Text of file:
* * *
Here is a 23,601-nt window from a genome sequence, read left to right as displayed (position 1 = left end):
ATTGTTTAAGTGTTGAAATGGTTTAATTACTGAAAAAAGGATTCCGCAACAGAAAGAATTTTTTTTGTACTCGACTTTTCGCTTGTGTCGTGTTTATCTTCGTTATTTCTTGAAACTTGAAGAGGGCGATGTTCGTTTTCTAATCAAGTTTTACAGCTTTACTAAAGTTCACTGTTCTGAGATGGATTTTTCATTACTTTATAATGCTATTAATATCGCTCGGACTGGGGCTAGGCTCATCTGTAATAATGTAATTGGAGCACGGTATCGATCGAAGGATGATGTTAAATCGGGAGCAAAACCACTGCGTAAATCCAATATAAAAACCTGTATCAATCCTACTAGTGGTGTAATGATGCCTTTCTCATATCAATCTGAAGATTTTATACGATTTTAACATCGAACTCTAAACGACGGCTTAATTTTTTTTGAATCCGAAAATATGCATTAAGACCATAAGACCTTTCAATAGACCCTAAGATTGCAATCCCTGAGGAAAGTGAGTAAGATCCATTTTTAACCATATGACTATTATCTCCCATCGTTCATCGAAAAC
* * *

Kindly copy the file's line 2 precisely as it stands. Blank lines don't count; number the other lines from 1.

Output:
ATTGTTTAAGTGTTGAAATGGTTTAATTACTGAAAAAAGGATTCCGCAACAGAAAGAATTTTTTTTGTACTCGACTTTTCGCTTGTGTCGTGTTTATCTTCGTTATTTCTTGAAACTTGAAGAGGGCGATGTTCGTTTTCTAATCAAGTTTTACAGCTTTACTAAAGTTCACTGTTCTGAGATGGATTTTTCATTACTTTATAATGCTATTAATATCGCTCGGACTGGGGCTAGGCTCATCTGTAATAATGTAATTGGAGCACGGTATCGATCGAAGGATGATGTTAAATCGGGAGCAAAACCACTGCGTAAATCCAATATAAAAACCTGTATCAATCCTACTAGTGGTGTAATGATGCCTTTCTCATATCAATCTGAAGATTTTATACGATTTTAACATCGAACTCTAAACGACGGCTTAATTTTTTTTGAATCCGAAAATATGCATTAAGACCATAAGACCTTTCAATAGACCCTAAGATTGCAATCCCTGAGGAAAGTGAGTAAGATCCATTTTTAACCATATGACTATTATCTCCCATCGTTCATCGAAAAC